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The new centre

Büroräume mit Mittelzone

The 'Central Zone' for ideal (office) communication

My desk. My chair. My own office! What just a few years ago was considered a privilege and status symbol, is now practically irrelevant in the planning of modern work environments. The dreaded open-plan offices with their endless expanses of cell-like cubicles have also been confined to the history books. In fact, modern offices celebrate 'open spaces' instead of partitioning and boundaries, and in doing so foster communication. Still, openness needs clear structures to cultivate an effective atmosphere at work. And a new buzzword is all the rage in the concepts and plans: the 'Central Zone'. The German Wikipedia entry under "Bürokonzept" – Office Concept – already uses it as an obvious category beneath the header "Kombibüro" for shared office space. But what does it mean, and how does it work?

It's perfectly simple, actually: Experience with open-plan offices has shown that assigning areas for concentrated work out on the fringes while enabling communication in the centre is the most effective way of using the space. So the central zone is a flexible, open area, available to – and used by – everyone. The increasing mobility of equipment for work, namely laptops, tablets, smartphones and the like, means that whenever it is needed or beneficial to the workflow, this central zone is spontaneously available as a single or team workspace. The 'open space' context is taken so far that not even the workplaces on the fringes have a clear 'owner', and they are occupied to reflect current needs.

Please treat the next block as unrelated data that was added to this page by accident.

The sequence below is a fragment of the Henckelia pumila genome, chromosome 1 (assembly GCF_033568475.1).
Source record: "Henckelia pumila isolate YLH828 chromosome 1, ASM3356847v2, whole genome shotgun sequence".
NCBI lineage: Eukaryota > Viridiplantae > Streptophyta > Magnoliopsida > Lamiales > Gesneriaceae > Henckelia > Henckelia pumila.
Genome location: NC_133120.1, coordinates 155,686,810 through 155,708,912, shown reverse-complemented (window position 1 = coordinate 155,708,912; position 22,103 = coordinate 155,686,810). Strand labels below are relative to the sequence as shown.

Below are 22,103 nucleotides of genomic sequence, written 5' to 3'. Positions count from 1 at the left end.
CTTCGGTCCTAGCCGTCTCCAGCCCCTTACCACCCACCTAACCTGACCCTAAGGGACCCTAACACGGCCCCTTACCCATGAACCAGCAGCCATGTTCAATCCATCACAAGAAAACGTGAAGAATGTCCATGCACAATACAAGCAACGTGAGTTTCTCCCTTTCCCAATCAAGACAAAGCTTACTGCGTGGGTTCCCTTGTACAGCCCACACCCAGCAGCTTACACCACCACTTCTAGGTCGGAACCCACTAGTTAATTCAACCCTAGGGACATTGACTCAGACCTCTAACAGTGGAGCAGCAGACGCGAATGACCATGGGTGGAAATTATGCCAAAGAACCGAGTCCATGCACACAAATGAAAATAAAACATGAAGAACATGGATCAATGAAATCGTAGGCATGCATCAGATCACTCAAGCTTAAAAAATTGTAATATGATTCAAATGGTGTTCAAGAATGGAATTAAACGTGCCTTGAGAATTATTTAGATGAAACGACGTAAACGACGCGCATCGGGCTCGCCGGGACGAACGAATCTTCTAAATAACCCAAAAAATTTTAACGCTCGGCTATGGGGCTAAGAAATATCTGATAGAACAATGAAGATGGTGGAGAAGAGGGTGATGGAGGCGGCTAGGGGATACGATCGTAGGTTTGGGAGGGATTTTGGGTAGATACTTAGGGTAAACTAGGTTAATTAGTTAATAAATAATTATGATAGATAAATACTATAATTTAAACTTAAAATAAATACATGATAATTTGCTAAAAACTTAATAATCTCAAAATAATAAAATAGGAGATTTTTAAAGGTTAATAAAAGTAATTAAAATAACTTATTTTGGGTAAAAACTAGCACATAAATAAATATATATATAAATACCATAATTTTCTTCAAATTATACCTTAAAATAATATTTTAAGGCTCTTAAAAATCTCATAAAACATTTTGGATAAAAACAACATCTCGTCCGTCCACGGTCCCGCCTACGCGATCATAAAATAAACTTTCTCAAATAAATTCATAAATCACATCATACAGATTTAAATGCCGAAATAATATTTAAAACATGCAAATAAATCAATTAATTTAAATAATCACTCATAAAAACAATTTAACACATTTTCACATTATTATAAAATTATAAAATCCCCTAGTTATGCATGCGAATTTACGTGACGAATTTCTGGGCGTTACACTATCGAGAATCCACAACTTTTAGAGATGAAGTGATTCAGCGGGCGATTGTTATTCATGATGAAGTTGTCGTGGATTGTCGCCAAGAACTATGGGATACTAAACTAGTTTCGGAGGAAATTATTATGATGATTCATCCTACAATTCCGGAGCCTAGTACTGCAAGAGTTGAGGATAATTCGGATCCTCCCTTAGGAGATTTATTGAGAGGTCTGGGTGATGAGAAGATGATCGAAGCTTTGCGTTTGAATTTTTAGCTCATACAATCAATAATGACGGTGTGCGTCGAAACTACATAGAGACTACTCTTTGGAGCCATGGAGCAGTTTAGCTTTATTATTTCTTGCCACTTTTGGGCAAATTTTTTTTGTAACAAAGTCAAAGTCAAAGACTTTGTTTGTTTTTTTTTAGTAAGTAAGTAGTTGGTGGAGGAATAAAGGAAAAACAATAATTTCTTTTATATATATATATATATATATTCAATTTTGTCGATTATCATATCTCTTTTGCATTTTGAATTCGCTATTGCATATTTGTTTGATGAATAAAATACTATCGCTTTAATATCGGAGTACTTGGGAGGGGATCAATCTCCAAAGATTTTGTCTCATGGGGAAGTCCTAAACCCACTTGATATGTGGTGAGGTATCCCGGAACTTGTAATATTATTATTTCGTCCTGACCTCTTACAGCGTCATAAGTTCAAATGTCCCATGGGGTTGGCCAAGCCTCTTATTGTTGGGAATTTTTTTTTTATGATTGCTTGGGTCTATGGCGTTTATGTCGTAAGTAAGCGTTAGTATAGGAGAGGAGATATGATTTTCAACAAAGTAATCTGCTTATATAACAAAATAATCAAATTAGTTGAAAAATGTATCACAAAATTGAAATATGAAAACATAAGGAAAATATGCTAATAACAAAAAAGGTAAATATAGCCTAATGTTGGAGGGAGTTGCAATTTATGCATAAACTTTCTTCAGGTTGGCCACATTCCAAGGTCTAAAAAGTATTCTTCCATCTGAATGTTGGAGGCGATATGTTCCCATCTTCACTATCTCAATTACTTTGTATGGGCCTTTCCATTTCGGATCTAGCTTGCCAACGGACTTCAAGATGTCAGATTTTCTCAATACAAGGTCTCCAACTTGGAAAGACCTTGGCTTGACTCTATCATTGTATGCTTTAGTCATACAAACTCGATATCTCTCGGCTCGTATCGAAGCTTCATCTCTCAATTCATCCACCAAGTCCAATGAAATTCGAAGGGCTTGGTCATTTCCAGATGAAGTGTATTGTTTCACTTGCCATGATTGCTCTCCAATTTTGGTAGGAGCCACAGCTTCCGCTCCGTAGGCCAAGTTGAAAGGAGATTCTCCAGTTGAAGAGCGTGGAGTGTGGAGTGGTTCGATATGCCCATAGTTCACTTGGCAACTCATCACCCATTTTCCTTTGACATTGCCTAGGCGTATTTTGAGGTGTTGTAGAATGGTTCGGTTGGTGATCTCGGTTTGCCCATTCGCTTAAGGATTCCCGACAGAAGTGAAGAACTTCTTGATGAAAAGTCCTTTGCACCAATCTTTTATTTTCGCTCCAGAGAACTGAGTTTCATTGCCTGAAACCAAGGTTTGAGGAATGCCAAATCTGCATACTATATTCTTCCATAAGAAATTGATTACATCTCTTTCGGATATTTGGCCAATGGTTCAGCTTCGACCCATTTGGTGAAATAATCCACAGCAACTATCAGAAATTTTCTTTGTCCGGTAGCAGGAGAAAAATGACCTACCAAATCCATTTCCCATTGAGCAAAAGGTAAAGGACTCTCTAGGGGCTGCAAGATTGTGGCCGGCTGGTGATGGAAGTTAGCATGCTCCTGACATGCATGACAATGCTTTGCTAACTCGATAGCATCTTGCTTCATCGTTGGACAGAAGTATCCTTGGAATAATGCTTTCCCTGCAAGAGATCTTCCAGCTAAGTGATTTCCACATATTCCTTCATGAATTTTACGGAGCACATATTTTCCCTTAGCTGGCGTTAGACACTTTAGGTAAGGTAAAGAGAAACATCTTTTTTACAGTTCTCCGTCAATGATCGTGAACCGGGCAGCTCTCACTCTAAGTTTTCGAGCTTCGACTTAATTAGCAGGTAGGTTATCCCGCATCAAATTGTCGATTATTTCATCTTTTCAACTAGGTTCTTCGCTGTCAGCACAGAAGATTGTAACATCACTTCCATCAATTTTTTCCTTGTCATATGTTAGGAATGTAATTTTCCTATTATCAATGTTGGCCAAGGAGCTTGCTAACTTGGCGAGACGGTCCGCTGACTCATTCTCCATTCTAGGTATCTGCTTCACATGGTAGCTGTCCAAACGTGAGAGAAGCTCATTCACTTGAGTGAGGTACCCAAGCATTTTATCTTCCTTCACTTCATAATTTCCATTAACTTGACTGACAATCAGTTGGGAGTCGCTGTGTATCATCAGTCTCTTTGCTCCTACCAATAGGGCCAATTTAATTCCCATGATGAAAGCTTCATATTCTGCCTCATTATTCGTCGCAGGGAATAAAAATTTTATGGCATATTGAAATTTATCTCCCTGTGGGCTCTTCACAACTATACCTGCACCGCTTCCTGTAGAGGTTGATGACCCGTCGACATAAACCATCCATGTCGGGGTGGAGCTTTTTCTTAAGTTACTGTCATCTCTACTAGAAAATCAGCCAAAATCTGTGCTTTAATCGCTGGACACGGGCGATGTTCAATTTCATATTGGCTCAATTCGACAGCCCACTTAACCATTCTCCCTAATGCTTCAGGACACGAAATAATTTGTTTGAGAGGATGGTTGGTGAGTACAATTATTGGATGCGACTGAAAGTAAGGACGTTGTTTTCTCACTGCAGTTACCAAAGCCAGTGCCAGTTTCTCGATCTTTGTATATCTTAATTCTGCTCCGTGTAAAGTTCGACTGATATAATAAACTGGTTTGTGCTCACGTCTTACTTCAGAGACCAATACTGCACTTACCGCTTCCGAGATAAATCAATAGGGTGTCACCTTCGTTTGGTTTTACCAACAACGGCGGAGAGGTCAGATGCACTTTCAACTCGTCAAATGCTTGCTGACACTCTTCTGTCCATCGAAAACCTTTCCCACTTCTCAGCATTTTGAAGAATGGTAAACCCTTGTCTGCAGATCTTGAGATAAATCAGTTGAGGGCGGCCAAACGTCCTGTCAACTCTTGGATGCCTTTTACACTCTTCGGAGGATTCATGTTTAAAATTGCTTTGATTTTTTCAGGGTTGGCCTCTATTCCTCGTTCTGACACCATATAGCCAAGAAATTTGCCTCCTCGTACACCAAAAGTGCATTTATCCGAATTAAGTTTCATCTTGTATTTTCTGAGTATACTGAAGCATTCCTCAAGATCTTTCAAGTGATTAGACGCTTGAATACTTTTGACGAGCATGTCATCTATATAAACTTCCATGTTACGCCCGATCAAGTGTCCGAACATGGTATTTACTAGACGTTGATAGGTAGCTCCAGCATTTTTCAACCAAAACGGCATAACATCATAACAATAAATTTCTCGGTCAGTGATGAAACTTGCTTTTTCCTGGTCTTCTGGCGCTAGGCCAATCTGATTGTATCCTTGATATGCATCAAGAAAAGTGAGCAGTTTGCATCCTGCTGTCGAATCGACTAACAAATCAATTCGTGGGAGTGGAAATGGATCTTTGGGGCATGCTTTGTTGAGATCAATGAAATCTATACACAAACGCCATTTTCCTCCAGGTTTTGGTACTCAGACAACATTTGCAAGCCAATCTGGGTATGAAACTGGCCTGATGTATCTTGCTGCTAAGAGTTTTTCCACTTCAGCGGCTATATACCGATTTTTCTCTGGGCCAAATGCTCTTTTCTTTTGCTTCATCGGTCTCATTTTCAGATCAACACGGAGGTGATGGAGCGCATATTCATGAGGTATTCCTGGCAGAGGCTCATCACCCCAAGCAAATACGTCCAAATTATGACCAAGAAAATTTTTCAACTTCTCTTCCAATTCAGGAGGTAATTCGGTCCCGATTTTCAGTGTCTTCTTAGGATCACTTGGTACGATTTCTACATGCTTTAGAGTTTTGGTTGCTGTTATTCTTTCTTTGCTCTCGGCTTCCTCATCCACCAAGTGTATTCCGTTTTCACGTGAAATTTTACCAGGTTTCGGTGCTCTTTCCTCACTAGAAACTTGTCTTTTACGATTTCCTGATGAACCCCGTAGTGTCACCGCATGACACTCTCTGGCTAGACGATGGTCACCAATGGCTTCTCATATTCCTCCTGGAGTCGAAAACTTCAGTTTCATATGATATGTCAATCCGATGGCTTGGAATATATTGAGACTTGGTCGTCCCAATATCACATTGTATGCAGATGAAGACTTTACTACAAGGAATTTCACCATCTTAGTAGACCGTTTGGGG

So is this the way forward: position a few 'real' desks out on the edges and then assemble free tables and chairs in the central zone? Probably not. Even here it is important to plan carefully and from a holistic perspective. Parameters such as room structure, its depth, its various functions, styles of work, preferences and requirements must all be put together in a conclusive concept. The Assmann Office Planner is a useful tool to get started. The central zone has become a crucial aspect in office planning, sometimes even central, as the name suggests: it is the focal point around which everything else revolves.

"Modern office concepts are gradually removing the barriers between the various areas – or even do without clear structures altogether", explains Dirk Assmann, Managing Director at Assmann Büromöbel. "Attractively furnished communication zones give employees an informal setting to discuss business and to socialise."

Planned ideally, it will certainly create a less stressful working environment – and might even become a new, communal privilege and status symbol: Our desks. Our chairs. Our Central Zone!

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